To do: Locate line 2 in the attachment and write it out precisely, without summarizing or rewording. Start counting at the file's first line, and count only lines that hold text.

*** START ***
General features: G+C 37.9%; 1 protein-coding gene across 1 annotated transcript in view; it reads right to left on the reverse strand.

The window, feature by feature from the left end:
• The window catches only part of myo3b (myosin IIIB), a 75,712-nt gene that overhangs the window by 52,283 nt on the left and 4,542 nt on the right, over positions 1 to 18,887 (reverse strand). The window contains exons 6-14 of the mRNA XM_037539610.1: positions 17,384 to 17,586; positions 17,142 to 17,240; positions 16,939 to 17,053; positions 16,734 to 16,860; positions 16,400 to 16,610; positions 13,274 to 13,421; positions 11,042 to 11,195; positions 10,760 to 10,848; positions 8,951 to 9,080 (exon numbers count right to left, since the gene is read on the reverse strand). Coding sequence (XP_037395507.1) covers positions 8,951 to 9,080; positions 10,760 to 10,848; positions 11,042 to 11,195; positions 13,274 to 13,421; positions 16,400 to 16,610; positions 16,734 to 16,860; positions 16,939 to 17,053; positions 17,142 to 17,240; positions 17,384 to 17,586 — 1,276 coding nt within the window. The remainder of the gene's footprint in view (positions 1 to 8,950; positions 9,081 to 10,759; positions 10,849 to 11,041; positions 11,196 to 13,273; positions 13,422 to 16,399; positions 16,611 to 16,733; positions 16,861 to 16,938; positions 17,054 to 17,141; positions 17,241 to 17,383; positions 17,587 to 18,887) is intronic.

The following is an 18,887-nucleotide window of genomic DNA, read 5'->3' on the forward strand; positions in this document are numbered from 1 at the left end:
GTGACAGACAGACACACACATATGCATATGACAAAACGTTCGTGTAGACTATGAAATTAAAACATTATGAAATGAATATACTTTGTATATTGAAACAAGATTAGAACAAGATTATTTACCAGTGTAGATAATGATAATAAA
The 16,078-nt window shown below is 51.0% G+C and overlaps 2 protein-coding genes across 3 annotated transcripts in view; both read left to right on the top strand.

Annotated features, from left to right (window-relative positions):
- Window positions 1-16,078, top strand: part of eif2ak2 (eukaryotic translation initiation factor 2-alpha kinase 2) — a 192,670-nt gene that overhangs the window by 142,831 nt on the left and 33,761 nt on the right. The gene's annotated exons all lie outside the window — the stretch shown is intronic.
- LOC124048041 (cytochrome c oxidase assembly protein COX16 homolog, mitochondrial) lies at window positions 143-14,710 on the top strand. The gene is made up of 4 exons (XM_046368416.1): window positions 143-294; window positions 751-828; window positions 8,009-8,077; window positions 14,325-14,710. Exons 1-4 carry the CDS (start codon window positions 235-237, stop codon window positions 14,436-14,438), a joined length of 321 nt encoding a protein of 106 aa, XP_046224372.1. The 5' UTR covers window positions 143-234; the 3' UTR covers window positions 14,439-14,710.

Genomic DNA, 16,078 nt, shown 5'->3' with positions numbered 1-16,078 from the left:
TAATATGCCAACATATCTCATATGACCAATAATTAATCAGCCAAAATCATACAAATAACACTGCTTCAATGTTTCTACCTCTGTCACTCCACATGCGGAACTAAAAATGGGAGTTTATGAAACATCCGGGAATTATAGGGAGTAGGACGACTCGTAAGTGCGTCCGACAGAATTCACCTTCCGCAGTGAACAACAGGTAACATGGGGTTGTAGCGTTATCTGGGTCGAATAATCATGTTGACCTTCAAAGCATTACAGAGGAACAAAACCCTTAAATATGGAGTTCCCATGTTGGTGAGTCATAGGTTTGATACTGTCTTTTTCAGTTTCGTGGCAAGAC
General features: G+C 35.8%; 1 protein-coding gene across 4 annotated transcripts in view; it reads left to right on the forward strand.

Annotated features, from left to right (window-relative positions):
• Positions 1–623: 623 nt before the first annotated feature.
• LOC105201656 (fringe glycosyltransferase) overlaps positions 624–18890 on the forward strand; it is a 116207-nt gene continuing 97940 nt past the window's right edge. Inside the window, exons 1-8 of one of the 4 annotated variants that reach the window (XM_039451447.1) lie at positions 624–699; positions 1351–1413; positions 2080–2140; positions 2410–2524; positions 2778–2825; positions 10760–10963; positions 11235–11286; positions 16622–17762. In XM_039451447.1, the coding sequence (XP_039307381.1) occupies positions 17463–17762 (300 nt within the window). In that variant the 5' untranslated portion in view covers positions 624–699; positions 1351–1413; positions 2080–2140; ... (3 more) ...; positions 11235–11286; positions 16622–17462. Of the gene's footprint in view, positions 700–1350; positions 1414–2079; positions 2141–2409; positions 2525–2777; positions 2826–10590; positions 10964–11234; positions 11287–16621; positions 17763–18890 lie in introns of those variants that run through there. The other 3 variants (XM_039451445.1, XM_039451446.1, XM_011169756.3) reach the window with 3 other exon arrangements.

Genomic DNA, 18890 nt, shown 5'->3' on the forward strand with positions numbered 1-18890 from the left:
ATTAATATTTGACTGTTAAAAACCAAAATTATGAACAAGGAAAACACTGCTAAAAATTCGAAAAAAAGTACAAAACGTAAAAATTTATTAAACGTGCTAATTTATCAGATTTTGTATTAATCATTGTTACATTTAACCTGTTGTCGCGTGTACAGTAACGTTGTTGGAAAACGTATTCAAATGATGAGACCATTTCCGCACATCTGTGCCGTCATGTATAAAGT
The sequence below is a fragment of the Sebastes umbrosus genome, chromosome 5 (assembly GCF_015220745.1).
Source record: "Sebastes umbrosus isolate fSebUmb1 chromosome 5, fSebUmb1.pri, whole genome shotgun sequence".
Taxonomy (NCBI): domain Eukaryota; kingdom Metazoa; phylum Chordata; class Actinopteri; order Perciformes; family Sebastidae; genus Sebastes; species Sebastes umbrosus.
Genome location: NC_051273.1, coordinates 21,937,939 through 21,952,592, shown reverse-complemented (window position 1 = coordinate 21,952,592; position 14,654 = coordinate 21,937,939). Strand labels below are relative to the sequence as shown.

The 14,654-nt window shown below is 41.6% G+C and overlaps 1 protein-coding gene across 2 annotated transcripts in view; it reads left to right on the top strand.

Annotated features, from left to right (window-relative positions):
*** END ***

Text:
The window, feature by feature from the left end: